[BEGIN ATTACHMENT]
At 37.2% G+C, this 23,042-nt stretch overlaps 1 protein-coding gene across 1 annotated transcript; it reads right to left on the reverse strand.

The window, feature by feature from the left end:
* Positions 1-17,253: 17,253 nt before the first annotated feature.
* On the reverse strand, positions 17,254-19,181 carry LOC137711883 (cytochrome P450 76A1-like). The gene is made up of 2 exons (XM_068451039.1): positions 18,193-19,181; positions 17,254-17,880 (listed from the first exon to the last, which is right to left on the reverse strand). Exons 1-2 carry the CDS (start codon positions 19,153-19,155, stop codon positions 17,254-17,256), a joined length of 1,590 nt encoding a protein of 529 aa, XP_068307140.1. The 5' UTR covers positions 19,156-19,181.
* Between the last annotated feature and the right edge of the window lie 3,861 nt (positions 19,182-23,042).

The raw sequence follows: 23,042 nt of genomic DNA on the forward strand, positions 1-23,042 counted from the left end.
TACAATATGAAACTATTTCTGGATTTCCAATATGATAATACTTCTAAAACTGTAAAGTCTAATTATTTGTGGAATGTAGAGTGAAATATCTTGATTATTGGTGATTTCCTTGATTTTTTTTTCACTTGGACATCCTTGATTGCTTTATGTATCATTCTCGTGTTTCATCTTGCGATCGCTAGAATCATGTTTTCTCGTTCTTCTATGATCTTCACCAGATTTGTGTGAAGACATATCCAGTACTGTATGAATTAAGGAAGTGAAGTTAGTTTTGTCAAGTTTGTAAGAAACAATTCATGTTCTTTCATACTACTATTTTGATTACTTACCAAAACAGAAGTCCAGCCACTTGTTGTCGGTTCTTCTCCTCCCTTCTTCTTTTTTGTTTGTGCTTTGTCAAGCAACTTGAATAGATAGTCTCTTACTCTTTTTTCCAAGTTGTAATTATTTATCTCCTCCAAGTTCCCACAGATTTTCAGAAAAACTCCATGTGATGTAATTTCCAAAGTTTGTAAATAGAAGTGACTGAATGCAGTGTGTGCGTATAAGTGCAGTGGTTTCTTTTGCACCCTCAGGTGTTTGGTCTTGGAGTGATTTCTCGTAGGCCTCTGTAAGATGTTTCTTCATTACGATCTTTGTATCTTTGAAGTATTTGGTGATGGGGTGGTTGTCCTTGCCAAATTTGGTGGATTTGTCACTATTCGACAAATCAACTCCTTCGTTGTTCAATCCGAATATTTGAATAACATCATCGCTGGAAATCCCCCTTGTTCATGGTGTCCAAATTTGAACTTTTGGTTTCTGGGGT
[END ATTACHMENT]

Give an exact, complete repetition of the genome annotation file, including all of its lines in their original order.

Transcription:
At 37.2% G+C, this 23,042-nt stretch overlaps 1 protein-coding gene across 1 annotated transcript; it reads right to left on the reverse strand.

The window, feature by feature from the left end:
* Positions 1-17,253: 17,253 nt before the first annotated feature.
* On the reverse strand, positions 17,254-19,181 carry LOC137711883 (cytochrome P450 76A1-like). The gene is made up of 2 exons (XM_068451039.1): positions 18,193-19,181; positions 17,254-17,880 (listed from the first exon to the last, which is right to left on the reverse strand). Exons 1-2 carry the CDS (start codon positions 19,153-19,155, stop codon positions 17,254-17,256), a joined length of 1,590 nt encoding a protein of 529 aa, XP_068307140.1. The 5' UTR covers positions 19,156-19,181.
* Between the last annotated feature and the right edge of the window lie 3,861 nt (positions 19,182-23,042).

The raw sequence follows: 23,042 nt of genomic DNA on the forward strand, positions 1-23,042 counted from the left end.
TACAATATGAAACTATTTCTGGATTTCCAATATGATAATACTTCTAAAACTGTAAAGTCTAATTATTTGTGGAATGTAGAGTGAAATATCTTGATTATTGGTGATTTCCTTGATTTTTTTTTCACTTGGACATCCTTGATTGCTTTATGTATCATTCTCGTGTTTCATCTTGCGATCGCTAGAATCATGTTTTCTCGTTCTTCTATGATCTTCACCAGATTTGTGTGAAGACATATCCAGTACTGTATGAATTAAGGAAGTGAAGTTAGTTTTGTCAAGTTTGTAAGAAACAATTCATGTTCTTTCATACTACTATTTTGATTACTTACCAAAACAGAAGTCCAGCCACTTGTTGTCGGTTCTTCTCCTCCCTTCTTCTTTTTTGTTTGTGCTTTGTCAAGCAACTTGAATAGATAGTCTCTTACTCTTTTTTCCAAGTTGTAATTATTTATCTCCTCCAAGTTCCCACAGATTTTCAGAAAAACTCCATGTGATGTAATTTCCAAAGTTTGTAAATAGAAGTGACTGAATGCAGTGTGTGCGTATAAGTGCAGTGGTTTCTTTTGCACCCTCAGGTGTTTGGTCTTGGAGTGATTTCTCGTAGGCCTCTGTAAGATGTTTCTTCATTACGATCTTTGTATCTTTGAAGTATTTGGTGATGGGGTGGTTGTCCTTGCCAAATTTGGTGGATTTGTCACTATTCGACAAATCAACTCCTTCGTTGTTCAATCCGAATATTTGAATAACATCATCGCTGGAAATCCCCCTTGTTCATGGTGTCCAAATTTGAACTTTTGGTTTCTGGGGT